Nov. 9 (Reuters) – The US government will buy an additional $1 billion worth of the COVID-19 pill made by Merck & Co Inc (MRK.N) and partner Ridgeback Biotherapeutics, the companies said Tuesday.
The government agreed in June to buy 1.7 million courses of molnupiravir for $1.2 billion and is now exercising options to buy 1.4 million more.
That brings the total number of secured courses to 3.1 million and a value of $2.2 billion. Merck said the government has the right to purchase 2 million additional courses as part of the contract. read more
The drug has been closely watched since data last month showed that when given early in the illness, it could halve the risk of death or hospitalization for those most at risk of developing severe COVID-19. read more
“Molnupiravir, if authorized, will be one of several vaccines and drugs available to fight COVID-19 as part of our collective effort to end this pandemic,” said Frank Clyburn, president of Merck’s human health business.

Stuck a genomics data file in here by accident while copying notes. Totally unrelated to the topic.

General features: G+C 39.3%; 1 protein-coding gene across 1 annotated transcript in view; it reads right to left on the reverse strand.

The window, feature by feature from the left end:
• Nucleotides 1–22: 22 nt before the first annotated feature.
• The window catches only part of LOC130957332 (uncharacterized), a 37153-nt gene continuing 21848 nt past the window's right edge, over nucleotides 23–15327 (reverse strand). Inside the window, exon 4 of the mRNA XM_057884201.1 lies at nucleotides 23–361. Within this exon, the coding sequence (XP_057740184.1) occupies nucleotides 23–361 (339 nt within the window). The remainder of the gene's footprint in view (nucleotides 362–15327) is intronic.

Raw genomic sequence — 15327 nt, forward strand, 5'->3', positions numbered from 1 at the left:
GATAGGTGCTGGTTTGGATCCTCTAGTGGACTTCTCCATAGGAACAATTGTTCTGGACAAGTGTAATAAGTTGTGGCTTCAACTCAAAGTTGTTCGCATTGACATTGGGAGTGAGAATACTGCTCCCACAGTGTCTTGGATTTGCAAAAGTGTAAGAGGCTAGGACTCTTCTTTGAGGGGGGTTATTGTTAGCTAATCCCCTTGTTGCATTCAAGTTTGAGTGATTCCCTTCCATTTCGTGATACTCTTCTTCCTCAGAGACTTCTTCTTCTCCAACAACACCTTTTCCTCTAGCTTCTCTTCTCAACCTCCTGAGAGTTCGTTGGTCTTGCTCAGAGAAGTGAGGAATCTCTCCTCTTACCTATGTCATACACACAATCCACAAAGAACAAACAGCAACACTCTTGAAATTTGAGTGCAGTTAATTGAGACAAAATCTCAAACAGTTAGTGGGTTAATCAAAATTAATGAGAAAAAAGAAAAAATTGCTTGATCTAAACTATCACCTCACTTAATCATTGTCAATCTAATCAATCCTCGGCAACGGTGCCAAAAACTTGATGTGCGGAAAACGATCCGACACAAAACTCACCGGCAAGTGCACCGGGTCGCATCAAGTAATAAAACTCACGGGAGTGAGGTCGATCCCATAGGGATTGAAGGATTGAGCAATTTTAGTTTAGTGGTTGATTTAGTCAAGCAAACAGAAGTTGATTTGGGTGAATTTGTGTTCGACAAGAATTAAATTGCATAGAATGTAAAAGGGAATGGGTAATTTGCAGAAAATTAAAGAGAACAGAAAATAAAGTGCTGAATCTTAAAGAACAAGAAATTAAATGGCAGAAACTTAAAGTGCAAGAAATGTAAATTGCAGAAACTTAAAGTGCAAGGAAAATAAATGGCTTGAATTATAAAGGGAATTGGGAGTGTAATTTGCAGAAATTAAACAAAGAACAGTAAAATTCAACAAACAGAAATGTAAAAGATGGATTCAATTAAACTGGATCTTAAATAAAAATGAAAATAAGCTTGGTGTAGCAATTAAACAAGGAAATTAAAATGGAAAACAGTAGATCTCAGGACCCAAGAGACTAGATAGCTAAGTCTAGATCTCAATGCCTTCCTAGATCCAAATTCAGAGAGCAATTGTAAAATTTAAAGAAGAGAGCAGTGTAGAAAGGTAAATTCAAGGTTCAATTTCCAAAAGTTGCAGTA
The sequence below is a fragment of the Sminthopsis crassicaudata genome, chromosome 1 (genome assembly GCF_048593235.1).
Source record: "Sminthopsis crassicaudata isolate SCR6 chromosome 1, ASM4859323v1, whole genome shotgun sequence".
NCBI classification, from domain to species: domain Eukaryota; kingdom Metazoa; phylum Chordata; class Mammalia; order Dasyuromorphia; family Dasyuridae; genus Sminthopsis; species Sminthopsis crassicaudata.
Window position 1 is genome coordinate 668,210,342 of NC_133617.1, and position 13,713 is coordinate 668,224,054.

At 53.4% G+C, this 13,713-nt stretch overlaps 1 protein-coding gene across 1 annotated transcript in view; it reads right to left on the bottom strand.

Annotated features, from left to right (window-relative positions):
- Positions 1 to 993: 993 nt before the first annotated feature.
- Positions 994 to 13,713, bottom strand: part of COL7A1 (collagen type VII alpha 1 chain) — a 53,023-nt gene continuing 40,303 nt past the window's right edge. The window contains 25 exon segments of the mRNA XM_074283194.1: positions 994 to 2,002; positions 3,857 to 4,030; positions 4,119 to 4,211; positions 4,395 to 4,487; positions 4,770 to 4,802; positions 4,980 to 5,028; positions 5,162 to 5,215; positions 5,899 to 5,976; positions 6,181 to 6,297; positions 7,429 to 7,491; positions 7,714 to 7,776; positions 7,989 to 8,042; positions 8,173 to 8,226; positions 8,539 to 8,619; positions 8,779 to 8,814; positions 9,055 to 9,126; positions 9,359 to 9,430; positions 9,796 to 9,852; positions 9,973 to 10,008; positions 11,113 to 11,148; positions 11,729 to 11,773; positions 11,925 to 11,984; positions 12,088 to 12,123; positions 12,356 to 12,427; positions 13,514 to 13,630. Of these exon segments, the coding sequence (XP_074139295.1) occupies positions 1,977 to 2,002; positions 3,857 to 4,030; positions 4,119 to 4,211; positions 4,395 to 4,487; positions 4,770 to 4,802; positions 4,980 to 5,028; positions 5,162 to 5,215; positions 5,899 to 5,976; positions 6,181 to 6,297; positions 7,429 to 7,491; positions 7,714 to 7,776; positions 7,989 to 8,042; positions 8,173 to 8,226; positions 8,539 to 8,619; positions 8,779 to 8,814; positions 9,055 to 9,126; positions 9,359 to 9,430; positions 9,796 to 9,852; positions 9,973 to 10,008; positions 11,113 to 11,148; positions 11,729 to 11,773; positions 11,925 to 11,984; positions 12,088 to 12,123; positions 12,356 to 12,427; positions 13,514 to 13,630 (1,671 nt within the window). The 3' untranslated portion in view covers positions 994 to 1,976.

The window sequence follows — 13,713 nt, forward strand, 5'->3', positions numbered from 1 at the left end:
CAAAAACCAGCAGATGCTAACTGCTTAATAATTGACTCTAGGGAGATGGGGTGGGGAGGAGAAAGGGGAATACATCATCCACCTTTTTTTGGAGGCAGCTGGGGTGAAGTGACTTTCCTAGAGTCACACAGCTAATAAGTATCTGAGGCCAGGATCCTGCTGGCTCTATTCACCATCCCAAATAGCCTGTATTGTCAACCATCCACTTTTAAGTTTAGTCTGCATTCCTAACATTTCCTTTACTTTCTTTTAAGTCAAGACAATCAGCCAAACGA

With limited options to treat people with COVID-19, the U.S. government has also secured millions of doses of Pfizer Inc’s rival antiviral drug (PFE.N), which was shown last week to reduce the risk of hospitalization or death for adults with 89% reduced risk of serious illness. read more
Merck’s application to the US Food and Drug Administration will be considered by a panel of independent experts on November 30, after which the regulatory agency is expected to make a decision.
Britain last week became the first country in the world to phase out the use of molnupiravir. read more
Merck expects to produce 10 million courses of the treatment by the end of this year, of which at least 20 million will be produced by 2022.
Shares of the drugmaker rose nearly 1% to $83.41 in premarket trading.
Reporting by Manas Mishra and Leroy Leo in Bengaluru; Editing by Anil D’Silva and Arun Koyyur
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